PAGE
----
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Thread: Power On Self-test
2002-12-12, 21:41 #1
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- Jun 2001
- New York, New York, Lebanon
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Power On Self-test
<img src=/S/hello.gif border=0 alt=hello width=25 height=29> Loungers
Does any one know a good resource of information that describes the Power On Self-Test process?
I know that it checks the video and the IO devices and the RAM, and what have you, but in what sequence.
Also is that sequence BIOS related or is it standardized by now.
Thanks for any help.
Wassim<img src=/S/compute.gif border=0 alt=compute width=40 height=20> in the <img src=/S/bagged.gif border=0 alt=bagged width=22 height=22>
2002-12-12, 22:29 #2
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- Jan 2001
- Cincinnati, Ohio, USA
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Re: Power On Self-test
Unfortunately that varies from chip to chip. There is no real standard, but a typical POST sequence goes something like this:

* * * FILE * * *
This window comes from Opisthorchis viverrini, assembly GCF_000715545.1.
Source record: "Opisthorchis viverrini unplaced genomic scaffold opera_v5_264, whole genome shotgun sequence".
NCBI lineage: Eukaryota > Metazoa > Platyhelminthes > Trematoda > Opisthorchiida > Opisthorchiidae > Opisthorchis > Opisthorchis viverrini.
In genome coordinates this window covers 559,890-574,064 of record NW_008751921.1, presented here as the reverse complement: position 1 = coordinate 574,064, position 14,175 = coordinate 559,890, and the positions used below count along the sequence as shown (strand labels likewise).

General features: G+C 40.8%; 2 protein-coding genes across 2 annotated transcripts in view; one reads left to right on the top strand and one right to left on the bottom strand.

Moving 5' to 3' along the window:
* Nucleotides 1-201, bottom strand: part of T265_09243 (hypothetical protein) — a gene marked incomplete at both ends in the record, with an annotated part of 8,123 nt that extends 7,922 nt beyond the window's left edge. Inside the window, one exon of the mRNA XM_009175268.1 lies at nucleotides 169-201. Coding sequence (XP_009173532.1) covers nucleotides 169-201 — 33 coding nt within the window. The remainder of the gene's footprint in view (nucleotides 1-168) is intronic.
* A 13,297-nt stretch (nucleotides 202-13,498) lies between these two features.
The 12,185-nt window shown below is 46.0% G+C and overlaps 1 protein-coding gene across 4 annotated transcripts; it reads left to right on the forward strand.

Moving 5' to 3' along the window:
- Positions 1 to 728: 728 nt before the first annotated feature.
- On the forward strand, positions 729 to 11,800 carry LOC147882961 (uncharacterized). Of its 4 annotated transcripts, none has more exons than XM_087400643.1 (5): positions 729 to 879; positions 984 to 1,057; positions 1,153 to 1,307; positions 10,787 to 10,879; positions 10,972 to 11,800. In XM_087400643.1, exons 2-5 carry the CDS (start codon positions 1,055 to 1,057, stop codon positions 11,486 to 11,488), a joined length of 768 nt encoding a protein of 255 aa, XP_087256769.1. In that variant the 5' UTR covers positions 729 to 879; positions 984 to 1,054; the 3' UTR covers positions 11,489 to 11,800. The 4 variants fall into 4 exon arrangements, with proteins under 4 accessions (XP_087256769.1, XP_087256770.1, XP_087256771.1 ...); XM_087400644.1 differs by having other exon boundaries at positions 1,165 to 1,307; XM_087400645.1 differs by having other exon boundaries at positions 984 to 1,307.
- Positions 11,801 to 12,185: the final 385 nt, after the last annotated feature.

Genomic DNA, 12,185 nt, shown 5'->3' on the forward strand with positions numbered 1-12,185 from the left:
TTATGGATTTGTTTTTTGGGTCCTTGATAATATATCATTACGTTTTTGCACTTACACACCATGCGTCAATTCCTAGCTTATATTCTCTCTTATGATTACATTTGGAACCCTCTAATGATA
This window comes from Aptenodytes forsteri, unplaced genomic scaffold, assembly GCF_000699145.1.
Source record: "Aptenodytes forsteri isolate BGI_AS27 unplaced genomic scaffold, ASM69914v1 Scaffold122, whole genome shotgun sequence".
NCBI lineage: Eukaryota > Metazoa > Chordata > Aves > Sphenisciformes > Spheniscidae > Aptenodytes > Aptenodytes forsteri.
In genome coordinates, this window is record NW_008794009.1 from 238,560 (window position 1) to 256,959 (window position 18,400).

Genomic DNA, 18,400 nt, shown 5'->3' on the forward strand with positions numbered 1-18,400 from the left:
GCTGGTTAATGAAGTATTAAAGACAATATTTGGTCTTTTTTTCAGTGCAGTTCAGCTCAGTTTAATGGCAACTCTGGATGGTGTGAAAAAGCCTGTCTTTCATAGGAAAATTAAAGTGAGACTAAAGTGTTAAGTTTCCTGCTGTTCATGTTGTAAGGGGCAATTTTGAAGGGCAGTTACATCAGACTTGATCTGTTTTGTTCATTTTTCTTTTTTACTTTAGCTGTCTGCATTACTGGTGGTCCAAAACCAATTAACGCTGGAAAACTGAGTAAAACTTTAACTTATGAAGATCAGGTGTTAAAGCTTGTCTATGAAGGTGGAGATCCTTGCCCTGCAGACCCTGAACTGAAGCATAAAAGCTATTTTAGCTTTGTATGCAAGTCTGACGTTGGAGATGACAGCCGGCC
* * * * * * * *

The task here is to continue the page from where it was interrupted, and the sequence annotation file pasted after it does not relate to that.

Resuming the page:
[list=1]<LI>Display basic information about the video card - brand, video BIOS version and video memory available for example. The system's BIOS takes over the POST right after the video card BIOS.
<LI>Display the BIOS version and copyright notice in upper middle screen. You will see a large sequence of numbers at the bottom of the screen. This sequence is the BIOS identification line.
<LI>Display memory count. You will also hear tick sounds if you have enabled it.
<LI>In the majority of cases, the total of base memory and extended memory does not equal the total system memory. For instance in a 4096 KB (4MB) system, you will have 640KB of base memory and 3072KB of extended memory, a total of 3712KB. The missing 384KB is reserved by the BIOS, mainly as shadow memory.
The PCI bus will attempt an initialization of the Plug and Play cards and will display the card's name.
<LI>Once the POST has succeeded, you will see a basic table of the system's configuration. This usually includes interrupts and other information (status messages about DMI, ESCD). The BIOS then passes control to the boot sector of the hard drive, which loads the operating system.
There is also some interesting information at How Stuff Works, and there is a detailed explanation at this website. I once had a link to a nice graphical representation, but I can't find it at the moment. If I turn it up I'll post it here.